Understanding Anxiety Disorders: Why and How People Get Anxious
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Understanding Anxiety Disorders: Why and How People Get Anxious
Anxiety Disorder

Anxiety and anxiety disorders are related, but are different from each other. Anxiety is a normal feeling that occurs whenever something important is about to happen. Anxiety disorder, however, is a persistent overwhelming feeling of distress and fear. It is chronic, unremitting, and can grow worse. Sadly, anxiety disorders are the most common illnesses in America. There are about 40 million adults who suffer from it. Anxiety disorders can be treated, but only one-third of those who suffer from anxiety disorder receive treatment.

The disease, no matter what type, is usually debilitating. One good example is the Generalized Anxiety Disorder or GAD. In this condition, the person is unable to lead a normal life and is forever worried or tense without valid reasons. Because of this, most people suffering from GAD never relax, so that they are often tired and irritable. Their condition is also coupled with other mental health problems, such as depression. Physical symptoms of GAD include: fatigue, muscle tension, edginess, restlessness, difficulty sleeping, gastrointestinal discomfort or diarrhea, and irritability.

People with panic disorder suffer from panic attacks. They would feel as if they are having a heart attack or are going crazy. There are usually repeated incidences of fear, occurring often, and without warning. Physical symptoms of panic attacks include: shortness of breath, chest pain, heart palpitations, dizziness, abdominal distress, fear of dying, and feelings of unreality.

Those affected with social phobias avoid social encounters and situations. People with social phobia often think that they are being judged by others. Often times, they are also anxious to behave in a way that causes them to be embarrassed or to be ridiculed. Extreme anxiety pushes them to have avoidance behavior. Physical symptoms include: heart palpitations, blushing, faintness, and profuse sweating.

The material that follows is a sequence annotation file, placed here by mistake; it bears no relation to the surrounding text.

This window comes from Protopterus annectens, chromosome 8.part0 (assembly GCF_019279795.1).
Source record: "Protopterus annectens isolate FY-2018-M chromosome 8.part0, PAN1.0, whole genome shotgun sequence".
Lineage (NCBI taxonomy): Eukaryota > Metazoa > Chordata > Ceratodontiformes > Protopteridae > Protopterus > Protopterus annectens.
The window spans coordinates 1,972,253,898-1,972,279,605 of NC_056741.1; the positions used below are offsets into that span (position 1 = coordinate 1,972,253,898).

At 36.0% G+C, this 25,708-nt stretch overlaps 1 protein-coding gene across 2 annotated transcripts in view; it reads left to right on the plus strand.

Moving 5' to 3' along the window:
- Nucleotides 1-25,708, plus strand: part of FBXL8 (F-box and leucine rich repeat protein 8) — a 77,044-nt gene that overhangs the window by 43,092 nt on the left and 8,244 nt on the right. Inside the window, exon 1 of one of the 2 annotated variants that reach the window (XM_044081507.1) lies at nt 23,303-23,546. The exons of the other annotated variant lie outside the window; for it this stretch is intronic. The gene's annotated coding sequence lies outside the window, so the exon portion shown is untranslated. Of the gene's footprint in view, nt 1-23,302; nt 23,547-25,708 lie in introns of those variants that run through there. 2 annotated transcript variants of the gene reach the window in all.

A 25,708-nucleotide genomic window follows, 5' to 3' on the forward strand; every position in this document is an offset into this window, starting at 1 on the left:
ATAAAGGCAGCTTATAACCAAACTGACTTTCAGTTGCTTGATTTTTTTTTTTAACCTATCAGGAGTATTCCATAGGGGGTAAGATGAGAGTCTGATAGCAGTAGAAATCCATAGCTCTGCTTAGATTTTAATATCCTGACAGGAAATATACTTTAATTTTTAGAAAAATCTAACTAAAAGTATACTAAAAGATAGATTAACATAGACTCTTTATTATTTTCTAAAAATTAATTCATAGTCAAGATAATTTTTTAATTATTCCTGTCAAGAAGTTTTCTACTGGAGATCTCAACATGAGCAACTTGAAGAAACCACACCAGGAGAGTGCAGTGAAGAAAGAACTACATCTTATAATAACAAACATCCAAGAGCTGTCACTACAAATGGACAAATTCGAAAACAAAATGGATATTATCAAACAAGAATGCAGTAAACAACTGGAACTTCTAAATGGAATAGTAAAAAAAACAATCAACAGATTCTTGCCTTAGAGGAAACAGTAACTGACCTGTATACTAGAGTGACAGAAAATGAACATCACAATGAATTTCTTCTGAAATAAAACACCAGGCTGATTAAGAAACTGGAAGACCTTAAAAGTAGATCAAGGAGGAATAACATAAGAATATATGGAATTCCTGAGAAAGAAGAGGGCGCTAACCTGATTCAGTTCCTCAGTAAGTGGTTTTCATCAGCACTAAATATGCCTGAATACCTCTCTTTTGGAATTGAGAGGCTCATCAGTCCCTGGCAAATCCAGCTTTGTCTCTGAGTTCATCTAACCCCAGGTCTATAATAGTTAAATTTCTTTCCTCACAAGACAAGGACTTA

Obsessive-Compulsive Disorder refers to the repeated, unwanted thoughts or obsessions that reflect exaggerated fears or anxiety. The obsessions lead an individual to perform a routine or ritual called compulsions to relieve the feelings of anxiety caused by the obsession. Examples of compulsion include: repeating phrases, hoarding, and washing of hands.

The post-traumatic stress disorder occurs after a person’s exposure to a traumatic event such as sexual or physical assault. A person with this type of disorder usually experiences flashbacks, have avoidance behavior, especially in those places related to the trauma, nightmares, depression, anger, and irritability.

People with specific types of phobias fear a specific object or situation. Usually, the level of fear is inappropriate to the situation and is irrational. The fear leads to the avoidance of the feared object or situation, causing those affected to limit their life experiences.

Anxiety disorders have different symptoms and treatments. Medications have been approved for the treatment of anxiety disorders. The newest antidepressants are called selective serotonin reuptake inhibitors. Anti-anxiety medications include benzodiazepines and beta-blockers. Behavioral, as well as cognitive-behavioral therapies are also utilized to treat anxiety disorders. The focus of behavioral therapy is to change specific actions and use techniques to stop unwanted behaviors. The cognitive-behavioral therapy teaches the affected individuals to understand and alter their thinking patterns in order for them to react differently to the anxiety-causing situations.

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